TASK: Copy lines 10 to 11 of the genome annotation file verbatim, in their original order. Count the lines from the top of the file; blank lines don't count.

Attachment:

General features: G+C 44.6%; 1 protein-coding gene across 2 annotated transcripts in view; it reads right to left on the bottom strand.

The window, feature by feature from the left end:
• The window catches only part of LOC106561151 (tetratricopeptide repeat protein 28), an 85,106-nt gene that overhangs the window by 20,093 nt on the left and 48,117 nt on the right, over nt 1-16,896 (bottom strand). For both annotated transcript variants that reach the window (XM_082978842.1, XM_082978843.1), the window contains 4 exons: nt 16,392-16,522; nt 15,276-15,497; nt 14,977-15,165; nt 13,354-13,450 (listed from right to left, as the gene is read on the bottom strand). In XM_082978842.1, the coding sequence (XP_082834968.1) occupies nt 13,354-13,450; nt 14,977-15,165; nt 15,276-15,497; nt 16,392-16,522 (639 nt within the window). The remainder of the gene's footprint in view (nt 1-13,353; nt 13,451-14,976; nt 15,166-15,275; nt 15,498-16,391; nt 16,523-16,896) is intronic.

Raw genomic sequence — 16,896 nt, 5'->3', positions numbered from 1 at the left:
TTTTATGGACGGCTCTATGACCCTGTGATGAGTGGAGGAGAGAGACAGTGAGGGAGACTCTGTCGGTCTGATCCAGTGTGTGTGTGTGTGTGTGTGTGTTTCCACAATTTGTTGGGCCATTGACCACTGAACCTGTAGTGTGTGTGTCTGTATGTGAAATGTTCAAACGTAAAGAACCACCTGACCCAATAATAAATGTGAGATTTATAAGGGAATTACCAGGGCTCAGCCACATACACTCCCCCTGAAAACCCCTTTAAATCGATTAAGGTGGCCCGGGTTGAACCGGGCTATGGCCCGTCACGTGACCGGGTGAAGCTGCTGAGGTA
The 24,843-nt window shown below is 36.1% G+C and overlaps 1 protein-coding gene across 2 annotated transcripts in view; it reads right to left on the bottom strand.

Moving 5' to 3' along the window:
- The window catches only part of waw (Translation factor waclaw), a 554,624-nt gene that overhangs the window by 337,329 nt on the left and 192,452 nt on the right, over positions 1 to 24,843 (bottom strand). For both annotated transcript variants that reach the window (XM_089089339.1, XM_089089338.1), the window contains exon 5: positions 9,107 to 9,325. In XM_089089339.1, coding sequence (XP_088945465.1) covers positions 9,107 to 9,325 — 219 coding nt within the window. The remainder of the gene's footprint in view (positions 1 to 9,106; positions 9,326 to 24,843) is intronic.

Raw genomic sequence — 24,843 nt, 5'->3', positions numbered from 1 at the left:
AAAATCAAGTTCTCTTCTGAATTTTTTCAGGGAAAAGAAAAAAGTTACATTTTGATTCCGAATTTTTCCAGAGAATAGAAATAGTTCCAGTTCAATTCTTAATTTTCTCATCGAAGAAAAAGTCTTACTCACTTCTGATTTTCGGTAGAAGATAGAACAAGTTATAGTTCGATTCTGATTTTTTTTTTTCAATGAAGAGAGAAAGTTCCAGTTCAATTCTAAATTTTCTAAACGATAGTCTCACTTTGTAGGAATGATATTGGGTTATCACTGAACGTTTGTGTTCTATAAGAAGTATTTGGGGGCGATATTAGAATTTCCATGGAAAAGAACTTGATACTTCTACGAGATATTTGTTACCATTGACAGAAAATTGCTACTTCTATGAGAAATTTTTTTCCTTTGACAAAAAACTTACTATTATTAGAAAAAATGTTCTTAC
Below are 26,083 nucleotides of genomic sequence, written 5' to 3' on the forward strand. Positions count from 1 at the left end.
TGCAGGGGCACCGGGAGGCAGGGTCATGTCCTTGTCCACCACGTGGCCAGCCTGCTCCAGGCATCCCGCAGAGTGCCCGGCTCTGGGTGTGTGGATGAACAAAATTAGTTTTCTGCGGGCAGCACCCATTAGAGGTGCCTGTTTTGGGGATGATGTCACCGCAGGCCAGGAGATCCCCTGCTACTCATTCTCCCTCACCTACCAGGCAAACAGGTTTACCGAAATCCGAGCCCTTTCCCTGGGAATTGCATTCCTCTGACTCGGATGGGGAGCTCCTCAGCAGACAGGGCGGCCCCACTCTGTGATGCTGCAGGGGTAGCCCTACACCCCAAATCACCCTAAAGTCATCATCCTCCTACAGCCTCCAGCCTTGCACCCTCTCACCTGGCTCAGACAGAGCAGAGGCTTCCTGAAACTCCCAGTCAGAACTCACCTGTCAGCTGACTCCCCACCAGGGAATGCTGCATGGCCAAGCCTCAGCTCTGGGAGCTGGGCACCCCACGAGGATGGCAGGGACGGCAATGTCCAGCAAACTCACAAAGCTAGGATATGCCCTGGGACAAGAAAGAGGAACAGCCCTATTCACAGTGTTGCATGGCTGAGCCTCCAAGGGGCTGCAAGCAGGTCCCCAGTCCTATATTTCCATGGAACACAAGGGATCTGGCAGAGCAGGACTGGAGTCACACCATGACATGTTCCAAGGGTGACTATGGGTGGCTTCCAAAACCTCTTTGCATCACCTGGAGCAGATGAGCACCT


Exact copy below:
AAAATCAAGTTCTCTTCTGAATTTTTTCAGGGAAAAGAAAAAAGTTACATTTTGATTCCGAATTTTTCCAGAGAATAGAAATAGTTCCAGTTCAATTCTTAATTTTCTCATCGAAGAAAAAGTCTTACTCACTTCTGATTTTCGGTAGAAGATAGAACAAGTTATAGTTCGATTCTGATTTTTTTTTTTCAATGAAGAGAGAAAGTTCCAGTTCAATTCTAAATTTTCTAAACGATAGTCTCACTTTGTAGGAATGATATTGGGTTATCACTGAACGTTTGTGTTCTATAAGAAGTATTTGGGGGCGATATTAGAATTTCCATGGAAAAGAACTTGATACTTCTACGAGATATTTGTTACCATTGACAGAAAATTGCTACTTCTATGAGAAATTTTTTTCCTTTGACAAAAAACTTACTATTATTAGAAAAAATGTTCTTAC
Below are 26,083 nucleotides of genomic sequence, written 5' to 3' on the forward strand. Positions count from 1 at the left end.